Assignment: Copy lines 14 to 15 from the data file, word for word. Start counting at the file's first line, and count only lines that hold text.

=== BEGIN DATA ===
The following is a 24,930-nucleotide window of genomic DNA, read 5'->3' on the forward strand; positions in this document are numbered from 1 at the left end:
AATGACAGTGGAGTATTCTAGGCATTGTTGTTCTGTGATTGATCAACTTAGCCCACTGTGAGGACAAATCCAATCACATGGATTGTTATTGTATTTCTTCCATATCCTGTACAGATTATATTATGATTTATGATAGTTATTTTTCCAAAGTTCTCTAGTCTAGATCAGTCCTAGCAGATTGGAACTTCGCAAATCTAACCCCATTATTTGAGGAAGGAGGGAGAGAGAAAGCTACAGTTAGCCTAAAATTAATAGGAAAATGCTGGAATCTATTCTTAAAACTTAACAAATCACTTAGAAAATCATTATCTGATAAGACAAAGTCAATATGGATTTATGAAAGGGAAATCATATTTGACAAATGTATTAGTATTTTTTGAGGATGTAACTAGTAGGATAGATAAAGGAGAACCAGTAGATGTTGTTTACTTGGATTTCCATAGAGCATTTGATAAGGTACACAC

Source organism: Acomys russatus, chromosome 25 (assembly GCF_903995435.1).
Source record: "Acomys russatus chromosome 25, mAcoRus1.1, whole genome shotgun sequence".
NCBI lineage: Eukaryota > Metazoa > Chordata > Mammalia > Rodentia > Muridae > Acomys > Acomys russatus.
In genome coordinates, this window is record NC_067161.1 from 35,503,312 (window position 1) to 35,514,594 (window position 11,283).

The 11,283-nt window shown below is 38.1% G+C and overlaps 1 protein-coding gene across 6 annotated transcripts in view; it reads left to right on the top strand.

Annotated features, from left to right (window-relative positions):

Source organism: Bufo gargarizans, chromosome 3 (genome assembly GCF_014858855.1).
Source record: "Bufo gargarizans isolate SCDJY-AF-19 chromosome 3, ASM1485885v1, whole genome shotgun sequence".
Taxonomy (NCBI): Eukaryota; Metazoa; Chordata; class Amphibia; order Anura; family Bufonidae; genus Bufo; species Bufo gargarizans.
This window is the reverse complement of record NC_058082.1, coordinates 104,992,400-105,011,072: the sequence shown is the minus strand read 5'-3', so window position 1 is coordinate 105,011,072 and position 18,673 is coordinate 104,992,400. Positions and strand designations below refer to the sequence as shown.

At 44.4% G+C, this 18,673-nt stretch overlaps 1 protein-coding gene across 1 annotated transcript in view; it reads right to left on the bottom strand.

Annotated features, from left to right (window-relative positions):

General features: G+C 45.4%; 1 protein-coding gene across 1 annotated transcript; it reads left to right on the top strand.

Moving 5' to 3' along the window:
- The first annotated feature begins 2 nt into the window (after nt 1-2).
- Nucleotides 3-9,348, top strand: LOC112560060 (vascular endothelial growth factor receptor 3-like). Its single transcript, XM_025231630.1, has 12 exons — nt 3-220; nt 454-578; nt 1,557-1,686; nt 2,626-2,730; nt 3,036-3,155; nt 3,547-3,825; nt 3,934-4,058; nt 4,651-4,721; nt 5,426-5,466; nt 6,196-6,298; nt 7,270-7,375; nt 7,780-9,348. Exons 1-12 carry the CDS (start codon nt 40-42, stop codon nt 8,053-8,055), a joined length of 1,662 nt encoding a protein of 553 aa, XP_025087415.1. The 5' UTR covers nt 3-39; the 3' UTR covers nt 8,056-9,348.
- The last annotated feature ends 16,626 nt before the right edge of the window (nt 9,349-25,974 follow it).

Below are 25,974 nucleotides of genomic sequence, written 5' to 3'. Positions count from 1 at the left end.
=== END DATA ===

Annotated features, from left to right (window-relative positions):

General features: G+C 45.4%; 1 protein-coding gene across 1 annotated transcript; it reads left to right on the top strand.